Practice doesn’t make perfect

In fact, it might just make things worse – or so say the authors of a new study out of

In fact, it might just make things worse – or so say the authors of a new study out of McMaster University. Whether you’re trying to perfect a yoga pose or retrieve a word that’s on the tip of your tongue, the act of doing it over and over again may actually reinforce the incorrect pattern of activity and cause you to actually learn the mistake. Which is probably not the effect you were going for.

In the study, the researchers tested students to see if they could retrieve words when given a definition. The students then had to say whether they knew they answer or not, or if the word was on the tip of their tongue. If the student almost-but-not-quite knew the word, they were given either 10 or 30 seconds to try to remember it before being given the definition. Two days later, the students were retested on the same words. Those who had been given more time to recall the word tended to struggle over the same words again. The researchers concluded this was because spending more time struggling appeared to reinforce the brain pattern causing the error.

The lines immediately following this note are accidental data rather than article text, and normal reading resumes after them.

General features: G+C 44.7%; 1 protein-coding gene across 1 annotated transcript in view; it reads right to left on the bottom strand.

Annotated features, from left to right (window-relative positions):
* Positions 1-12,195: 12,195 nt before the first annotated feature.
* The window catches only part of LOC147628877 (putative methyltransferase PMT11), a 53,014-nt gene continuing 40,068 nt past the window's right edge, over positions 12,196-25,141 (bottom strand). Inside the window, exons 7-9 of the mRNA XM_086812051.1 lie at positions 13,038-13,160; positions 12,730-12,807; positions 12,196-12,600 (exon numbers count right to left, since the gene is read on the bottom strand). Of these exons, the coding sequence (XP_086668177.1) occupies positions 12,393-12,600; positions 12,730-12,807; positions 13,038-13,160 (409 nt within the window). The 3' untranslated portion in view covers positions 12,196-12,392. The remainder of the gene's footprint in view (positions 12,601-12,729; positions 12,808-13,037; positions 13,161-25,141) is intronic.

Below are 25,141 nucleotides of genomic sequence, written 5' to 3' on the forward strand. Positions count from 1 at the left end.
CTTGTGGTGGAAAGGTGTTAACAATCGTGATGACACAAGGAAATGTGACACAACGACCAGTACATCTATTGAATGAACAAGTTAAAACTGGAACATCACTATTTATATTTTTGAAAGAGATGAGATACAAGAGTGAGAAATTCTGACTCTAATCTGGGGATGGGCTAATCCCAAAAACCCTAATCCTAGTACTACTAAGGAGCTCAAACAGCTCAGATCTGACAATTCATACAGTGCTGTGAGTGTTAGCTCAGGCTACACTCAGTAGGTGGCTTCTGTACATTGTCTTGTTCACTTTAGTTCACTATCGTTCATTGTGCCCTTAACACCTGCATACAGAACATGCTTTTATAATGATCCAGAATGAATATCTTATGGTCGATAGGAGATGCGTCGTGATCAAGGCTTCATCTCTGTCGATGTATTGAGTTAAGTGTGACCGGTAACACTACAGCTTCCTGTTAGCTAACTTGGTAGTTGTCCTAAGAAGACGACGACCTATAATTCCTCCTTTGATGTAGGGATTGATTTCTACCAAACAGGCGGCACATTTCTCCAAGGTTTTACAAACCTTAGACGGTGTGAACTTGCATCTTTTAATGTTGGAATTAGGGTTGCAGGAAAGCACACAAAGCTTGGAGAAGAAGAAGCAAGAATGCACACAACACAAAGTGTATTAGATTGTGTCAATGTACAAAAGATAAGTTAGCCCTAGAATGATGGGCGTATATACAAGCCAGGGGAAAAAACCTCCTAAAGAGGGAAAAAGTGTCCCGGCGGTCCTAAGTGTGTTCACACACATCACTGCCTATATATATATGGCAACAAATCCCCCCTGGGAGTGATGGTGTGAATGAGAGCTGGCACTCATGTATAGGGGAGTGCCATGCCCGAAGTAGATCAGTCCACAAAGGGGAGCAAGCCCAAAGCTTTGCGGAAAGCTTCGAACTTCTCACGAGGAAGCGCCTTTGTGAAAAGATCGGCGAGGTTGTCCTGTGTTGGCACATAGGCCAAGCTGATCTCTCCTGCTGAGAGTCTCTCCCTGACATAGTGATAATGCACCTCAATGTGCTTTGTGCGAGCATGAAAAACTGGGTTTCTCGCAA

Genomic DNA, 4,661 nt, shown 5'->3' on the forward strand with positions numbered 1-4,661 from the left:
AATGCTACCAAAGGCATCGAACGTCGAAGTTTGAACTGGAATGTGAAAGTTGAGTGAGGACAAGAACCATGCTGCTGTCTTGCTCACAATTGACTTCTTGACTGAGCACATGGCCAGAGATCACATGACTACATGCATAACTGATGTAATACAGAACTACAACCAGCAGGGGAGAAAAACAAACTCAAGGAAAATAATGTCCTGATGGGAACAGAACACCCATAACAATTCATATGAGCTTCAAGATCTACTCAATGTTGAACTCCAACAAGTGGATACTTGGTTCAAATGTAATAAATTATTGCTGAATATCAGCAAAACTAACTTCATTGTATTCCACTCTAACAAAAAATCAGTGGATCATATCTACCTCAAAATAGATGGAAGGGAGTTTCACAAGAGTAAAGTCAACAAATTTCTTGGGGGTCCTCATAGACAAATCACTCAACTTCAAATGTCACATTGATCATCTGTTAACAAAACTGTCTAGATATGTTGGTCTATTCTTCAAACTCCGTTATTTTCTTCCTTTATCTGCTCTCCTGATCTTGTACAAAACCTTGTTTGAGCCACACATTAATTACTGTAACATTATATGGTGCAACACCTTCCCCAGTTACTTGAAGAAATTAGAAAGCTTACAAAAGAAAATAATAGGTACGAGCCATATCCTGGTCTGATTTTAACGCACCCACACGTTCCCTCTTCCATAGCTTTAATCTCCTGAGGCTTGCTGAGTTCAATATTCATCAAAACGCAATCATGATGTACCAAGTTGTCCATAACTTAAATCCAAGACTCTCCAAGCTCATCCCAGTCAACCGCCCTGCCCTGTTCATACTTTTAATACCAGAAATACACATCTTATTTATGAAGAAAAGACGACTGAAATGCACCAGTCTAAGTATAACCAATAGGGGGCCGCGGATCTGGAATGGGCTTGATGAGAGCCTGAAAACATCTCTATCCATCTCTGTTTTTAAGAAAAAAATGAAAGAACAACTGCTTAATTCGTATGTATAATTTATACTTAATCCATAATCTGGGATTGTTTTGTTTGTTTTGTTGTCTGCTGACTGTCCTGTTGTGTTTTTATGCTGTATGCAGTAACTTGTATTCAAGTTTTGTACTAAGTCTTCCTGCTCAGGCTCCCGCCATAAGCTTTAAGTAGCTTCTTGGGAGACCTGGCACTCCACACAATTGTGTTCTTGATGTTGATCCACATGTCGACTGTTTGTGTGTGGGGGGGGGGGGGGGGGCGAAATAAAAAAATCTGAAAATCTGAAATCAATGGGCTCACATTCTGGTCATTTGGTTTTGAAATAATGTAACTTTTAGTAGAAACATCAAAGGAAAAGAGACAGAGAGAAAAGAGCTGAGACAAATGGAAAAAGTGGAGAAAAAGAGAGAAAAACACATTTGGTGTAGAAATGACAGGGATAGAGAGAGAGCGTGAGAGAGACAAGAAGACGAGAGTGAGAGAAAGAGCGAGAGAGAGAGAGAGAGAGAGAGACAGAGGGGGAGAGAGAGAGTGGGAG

"If you can find out what the word is as soon as possible—by looking it up, or asking someone—you should actually say it to yourself,” said researcher Karin Humphreys in a press release. “It doesn’t need to be out loud, but you should at least say it to yourself. By laying down another procedural memory you can help ameliorate the effects of the error. However, what the research shows is that if you just can’t figure it out, stop trying: you’re just digging yourself in deeper."

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